How to Deal With a Bad Marriage Proposal

Updated 11/08/19

El Marco Rojo

Real talk, everyone has pictured their marriage proposal. Will they pull a Prince Harry and cook an engagement chicken for me? Will they coordinate a flash mob in Central Park? Will they whisk me away on a romantic vacation and pop the question overseas?

But all of this unintentional imagining can turn deadly when the real proposal doesn't meet your expectations. If you find yourself embarrassed with a seemingly terrible proposal, read how two real brides handled the exact same situation below. While you can't change the past, the disappointment can actually lead to some major insight into your relationship with your significant other. Spoiler alert: both have happy endings!

If It Wasn’t as Dramatic as You Dreamed

For real bride Diane, she couldn’t get over the lameness of her now-husband Scott’s proposal. It went down two days before Christmas in her childhood bedroom of her parent’s house. There, Scott casually proposed to pajama-clad Diane without flowers, champagne or anything over-the-top.

It was humdrum and ordinary, and it definitely didn't hold water to her girlfriends' recent marriage proposals: in a hot-air balloon in Napa, on a ski lift in Telluride, in a swanky (and really expensive) restaurant. She felt embarrassed by how undramatic Scott's proposal was. Especially as she retold the story to family, friends, and co-workers. It was too mundane and almost too intimate a scene for her to share with others—that made her doubly uncomfortable.

But once Diane looked past the lack of sexiness and drama, she realized that Scott actually made the right choice. He knew Diane was anxious and worried about getting engaged and a grandiose public proposal would only contribute to her nerves.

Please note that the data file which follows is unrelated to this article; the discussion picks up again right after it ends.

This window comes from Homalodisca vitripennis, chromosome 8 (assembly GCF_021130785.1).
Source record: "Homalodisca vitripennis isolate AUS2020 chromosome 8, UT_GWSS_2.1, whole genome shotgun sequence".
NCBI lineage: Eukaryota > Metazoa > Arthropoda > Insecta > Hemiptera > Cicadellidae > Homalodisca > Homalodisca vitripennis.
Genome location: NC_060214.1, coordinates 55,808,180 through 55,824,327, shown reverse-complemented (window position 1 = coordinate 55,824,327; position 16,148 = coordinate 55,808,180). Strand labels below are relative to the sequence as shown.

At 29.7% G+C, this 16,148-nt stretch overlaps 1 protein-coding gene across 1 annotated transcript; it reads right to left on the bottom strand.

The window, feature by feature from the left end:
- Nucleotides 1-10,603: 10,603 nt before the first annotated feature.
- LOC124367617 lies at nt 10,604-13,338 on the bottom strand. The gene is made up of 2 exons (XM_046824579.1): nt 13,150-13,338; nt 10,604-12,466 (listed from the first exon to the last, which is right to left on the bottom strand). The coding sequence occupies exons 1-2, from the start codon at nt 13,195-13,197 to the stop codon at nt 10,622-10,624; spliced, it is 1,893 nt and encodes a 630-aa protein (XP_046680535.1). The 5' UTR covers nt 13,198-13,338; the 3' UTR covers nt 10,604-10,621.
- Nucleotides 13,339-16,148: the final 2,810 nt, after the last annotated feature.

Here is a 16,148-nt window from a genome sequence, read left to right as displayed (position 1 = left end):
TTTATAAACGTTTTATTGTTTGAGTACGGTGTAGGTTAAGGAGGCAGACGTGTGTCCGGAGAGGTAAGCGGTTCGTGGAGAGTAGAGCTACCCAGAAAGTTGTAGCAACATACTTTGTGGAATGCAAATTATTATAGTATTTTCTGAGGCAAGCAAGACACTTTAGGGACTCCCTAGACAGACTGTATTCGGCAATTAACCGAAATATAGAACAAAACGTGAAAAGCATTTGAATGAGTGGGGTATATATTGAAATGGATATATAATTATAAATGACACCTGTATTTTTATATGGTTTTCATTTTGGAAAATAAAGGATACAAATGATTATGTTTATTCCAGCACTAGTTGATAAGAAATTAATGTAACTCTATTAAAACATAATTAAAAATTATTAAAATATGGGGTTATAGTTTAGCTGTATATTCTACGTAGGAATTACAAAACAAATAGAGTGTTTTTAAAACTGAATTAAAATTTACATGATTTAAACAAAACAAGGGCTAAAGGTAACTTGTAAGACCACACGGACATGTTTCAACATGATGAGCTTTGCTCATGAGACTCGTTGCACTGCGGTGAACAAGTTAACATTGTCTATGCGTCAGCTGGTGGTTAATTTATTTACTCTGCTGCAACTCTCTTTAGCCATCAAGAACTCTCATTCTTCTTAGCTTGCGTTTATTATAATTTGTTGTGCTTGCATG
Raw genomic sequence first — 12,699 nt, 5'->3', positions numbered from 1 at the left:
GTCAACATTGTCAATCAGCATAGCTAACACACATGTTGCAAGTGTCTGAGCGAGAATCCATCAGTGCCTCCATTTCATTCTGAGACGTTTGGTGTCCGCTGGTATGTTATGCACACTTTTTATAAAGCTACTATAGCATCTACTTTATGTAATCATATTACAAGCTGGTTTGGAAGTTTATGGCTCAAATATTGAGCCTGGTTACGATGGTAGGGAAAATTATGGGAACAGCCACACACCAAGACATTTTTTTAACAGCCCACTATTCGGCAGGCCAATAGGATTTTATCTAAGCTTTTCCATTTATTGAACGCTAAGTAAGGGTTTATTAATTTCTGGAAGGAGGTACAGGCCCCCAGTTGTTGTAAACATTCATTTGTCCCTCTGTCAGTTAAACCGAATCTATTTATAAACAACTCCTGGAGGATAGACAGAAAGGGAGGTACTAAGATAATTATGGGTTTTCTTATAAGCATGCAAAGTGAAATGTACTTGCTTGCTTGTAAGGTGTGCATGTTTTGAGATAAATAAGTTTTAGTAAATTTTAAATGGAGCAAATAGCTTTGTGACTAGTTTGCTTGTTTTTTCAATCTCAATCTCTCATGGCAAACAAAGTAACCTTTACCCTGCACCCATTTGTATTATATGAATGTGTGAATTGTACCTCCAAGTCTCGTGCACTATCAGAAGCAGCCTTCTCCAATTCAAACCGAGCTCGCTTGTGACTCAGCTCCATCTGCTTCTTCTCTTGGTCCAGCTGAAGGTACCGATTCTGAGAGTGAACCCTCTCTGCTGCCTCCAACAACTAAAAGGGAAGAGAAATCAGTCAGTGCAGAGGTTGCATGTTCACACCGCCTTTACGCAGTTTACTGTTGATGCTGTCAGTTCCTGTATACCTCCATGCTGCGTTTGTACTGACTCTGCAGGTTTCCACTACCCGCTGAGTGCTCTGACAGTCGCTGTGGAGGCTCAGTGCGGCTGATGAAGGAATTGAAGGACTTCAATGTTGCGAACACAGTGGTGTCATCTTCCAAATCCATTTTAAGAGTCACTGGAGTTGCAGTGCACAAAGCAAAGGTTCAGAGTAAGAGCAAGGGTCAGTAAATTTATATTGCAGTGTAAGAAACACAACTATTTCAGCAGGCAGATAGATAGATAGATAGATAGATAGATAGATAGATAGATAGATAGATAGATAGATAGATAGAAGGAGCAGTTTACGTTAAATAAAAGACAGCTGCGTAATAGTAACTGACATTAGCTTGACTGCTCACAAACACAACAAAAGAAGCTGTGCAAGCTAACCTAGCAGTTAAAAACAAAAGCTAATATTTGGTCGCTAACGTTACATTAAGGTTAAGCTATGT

"Thinking about it this way, my engagement was really intimate, private, and personal, and really reflected who two of us are together," says Diane. "And ultimately, that's what's really important, right?"

So, if you’re proposal isn’t as flamboyant as you would have hoped or not as ‘epic’ as your friends’, take time to think about your relationship with your partner. At the end of the day, was the proposal a good reflection of your reflection as a couple? Because that is what matters.

If It Felt Meaningless

Contrast how Diane now feels about her marriage proposal with Caroline's feelings about hers: Jeff, her boyfriend, got down on one knee at the base of the Statue of Liberty and blurted out, "Will you marry me?" and that was it. No lead-up. No words about why he wanted to marry Caroline. No gushy love talk or excitement about the future. To Caroline, Jeff's proposal felt purely transactional.

The lack of emotion rubbed Caroline the wrong way and after trying to swallow her discomfort about the proposal, she realized the brief experience reflected how emotionally unavailable Jeff was. The genericness of the proposal actually portrayed how little emotional connection there was between them, so she broke off the engagement.

In Caroline’s case, the disappointment was actually a blessing in disguise and allowed her to get out of an unpromising relationship. So, if you had a "bad proposal," take some time to reflect on it, particularly the question: Why did they choose that place, that time, those words? What does it say about them? About you as a couple? It may offer you a greater understanding of your partner and your life ahead with him.

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